Ultrasonic level sensors work by emitting an ultrasonic sound pulse several times per second from the base of the transducer. The pulse travels through air, reflects against the process medium below and returns to the transducer. The sensor measures the pulse time of flight between sound generation and receipt, and translates this into distance or liquid level height within the vessel.
Ultrasonic technology is inherently non-contact and is therefore impervious to challenging application factors that can negatively impact level sensor performance such as corrosive & ultra pure liquids, coating, scaling, dirt, density, dielectric or conductivity.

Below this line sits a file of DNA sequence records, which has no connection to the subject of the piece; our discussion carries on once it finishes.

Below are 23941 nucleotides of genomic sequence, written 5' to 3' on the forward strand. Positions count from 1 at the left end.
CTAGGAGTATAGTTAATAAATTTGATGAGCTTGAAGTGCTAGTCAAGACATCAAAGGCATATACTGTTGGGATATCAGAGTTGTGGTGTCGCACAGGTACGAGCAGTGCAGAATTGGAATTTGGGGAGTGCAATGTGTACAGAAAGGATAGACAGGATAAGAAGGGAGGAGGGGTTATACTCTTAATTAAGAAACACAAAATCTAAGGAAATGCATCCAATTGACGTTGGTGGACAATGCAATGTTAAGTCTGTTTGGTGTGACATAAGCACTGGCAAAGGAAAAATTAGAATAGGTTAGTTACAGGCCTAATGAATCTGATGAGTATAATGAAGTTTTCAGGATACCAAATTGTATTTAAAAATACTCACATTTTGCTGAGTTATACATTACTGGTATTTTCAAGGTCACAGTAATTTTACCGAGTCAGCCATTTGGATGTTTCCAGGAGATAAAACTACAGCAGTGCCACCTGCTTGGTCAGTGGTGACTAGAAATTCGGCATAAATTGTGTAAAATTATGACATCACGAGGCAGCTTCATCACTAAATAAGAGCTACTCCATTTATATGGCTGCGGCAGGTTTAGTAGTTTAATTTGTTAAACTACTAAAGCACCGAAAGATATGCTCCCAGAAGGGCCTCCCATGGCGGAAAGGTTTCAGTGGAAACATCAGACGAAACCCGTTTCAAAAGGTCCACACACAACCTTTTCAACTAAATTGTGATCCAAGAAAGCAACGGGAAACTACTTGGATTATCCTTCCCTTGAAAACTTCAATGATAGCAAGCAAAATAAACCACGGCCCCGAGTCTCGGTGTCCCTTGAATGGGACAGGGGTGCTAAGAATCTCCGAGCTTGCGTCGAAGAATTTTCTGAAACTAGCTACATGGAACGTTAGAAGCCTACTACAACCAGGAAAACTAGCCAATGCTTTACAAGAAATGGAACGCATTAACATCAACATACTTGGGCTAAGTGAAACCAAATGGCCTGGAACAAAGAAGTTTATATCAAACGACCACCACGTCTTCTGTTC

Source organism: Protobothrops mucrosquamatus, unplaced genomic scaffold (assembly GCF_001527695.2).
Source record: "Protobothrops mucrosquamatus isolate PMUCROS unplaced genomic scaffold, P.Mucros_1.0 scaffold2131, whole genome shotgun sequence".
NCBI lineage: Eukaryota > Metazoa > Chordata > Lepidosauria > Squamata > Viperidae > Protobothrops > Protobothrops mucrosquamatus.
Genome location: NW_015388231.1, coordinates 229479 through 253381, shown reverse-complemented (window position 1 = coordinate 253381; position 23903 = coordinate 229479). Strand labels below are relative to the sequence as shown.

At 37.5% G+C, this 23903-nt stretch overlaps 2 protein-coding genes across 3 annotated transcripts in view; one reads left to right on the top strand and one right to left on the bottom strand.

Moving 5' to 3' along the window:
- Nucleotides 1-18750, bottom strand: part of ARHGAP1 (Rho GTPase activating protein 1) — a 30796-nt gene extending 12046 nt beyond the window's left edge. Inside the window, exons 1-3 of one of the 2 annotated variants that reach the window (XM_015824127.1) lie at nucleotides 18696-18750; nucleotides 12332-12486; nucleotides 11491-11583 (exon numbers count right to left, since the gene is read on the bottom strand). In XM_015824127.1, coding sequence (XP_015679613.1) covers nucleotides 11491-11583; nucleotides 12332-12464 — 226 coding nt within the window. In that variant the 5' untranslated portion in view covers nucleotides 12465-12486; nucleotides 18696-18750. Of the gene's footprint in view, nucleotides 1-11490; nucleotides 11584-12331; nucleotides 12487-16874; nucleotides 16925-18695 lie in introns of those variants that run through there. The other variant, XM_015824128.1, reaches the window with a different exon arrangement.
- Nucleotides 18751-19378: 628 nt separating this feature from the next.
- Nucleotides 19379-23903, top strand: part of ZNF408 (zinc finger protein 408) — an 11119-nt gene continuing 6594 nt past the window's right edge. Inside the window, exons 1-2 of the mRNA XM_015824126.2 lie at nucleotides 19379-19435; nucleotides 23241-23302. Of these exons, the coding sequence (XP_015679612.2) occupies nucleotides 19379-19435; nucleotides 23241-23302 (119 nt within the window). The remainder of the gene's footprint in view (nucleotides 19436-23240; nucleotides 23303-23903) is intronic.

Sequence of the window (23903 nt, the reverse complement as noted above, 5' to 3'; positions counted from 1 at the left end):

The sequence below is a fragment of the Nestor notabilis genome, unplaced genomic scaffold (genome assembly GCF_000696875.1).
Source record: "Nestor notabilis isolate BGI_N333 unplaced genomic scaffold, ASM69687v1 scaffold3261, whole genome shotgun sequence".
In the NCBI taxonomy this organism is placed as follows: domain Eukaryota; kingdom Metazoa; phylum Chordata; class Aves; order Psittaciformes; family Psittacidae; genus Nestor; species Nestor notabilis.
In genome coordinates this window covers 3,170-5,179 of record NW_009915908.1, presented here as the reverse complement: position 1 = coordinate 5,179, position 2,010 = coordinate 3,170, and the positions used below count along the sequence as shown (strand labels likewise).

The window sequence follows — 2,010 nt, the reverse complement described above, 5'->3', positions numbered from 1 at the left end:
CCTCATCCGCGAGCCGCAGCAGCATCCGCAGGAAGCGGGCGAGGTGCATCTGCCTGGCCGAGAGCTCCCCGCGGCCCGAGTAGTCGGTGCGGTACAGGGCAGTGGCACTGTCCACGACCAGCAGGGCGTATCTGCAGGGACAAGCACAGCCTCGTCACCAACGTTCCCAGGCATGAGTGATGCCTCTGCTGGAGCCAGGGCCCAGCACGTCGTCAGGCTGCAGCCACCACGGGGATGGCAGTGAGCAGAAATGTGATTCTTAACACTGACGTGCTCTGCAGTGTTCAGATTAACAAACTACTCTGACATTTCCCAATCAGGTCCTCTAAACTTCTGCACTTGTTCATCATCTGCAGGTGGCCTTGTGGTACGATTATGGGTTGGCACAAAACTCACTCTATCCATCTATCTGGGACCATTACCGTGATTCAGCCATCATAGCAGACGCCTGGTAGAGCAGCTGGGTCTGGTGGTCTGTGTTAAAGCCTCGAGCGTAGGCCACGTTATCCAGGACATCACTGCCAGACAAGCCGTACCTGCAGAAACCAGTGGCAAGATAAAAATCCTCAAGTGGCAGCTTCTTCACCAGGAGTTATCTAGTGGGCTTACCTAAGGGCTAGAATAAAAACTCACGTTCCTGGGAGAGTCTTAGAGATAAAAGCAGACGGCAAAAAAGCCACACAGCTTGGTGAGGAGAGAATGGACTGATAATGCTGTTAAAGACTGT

The factors to avoid with ultrasonic are extreme foam, vapour, turbulence and installations in flange fittings with tall risers. Foam, vapour and turbulence can absorb and / or deflect away a substantial portion of the return signal. Tall installation fittings can disrupt the acoustic signal path.